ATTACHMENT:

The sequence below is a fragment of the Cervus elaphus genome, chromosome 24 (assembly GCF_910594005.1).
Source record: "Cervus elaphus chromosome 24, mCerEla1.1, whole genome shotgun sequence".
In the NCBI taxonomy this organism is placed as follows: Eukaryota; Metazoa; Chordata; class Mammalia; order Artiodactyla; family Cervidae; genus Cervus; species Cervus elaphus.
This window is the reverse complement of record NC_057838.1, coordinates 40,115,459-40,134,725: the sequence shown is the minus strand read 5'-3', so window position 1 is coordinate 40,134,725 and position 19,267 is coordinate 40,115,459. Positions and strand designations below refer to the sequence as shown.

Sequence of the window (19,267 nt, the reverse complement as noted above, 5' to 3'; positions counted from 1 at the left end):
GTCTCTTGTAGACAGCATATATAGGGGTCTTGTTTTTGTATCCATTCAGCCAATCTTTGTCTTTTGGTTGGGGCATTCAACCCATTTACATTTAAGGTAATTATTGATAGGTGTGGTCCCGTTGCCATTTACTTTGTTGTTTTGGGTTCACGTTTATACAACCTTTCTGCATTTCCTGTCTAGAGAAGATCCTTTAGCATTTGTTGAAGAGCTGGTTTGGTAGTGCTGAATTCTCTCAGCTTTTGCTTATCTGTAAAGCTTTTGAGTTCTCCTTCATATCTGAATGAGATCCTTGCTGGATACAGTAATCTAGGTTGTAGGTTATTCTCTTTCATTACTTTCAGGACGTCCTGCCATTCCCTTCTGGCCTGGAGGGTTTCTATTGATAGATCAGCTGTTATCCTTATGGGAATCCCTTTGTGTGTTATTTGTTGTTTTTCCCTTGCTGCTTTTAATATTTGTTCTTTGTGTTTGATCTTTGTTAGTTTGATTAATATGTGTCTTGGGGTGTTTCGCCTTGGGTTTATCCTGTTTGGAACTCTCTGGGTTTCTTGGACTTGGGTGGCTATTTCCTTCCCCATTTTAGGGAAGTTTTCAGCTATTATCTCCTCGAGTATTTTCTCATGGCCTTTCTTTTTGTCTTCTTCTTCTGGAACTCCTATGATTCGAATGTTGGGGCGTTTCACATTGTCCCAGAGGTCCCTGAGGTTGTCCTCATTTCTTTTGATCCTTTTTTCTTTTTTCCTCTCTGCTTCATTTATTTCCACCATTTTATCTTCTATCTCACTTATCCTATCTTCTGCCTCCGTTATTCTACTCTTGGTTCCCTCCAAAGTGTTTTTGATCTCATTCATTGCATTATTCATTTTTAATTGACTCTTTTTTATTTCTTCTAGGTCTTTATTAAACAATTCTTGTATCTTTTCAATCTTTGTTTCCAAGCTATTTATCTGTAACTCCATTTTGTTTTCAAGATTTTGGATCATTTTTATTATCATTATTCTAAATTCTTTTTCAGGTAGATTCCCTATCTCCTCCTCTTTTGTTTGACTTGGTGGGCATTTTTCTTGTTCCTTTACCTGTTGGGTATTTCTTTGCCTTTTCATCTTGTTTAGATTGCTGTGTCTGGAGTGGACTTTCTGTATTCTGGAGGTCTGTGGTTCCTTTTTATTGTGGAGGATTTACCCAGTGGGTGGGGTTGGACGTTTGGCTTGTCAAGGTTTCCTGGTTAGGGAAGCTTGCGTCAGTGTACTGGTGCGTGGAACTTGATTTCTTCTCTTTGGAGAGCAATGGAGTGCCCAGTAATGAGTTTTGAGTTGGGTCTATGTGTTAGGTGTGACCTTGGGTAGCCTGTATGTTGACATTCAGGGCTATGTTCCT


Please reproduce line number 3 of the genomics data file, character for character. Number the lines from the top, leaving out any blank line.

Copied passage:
In the NCBI taxonomy this organism is placed as follows: Eukaryota; Metazoa; Chordata; class Mammalia; order Artiodactyla; family Cervidae; genus Cervus; species Cervus elaphus.